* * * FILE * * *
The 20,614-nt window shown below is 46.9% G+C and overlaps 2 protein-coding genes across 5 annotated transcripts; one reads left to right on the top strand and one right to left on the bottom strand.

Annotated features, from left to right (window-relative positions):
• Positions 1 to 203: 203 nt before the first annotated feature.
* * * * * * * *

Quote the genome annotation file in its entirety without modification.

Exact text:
The 20,614-nt window shown below is 46.9% G+C and overlaps 2 protein-coding genes across 5 annotated transcripts; one reads left to right on the top strand and one right to left on the bottom strand.

Annotated features, from left to right (window-relative positions):
• Positions 1 to 203: 203 nt before the first annotated feature.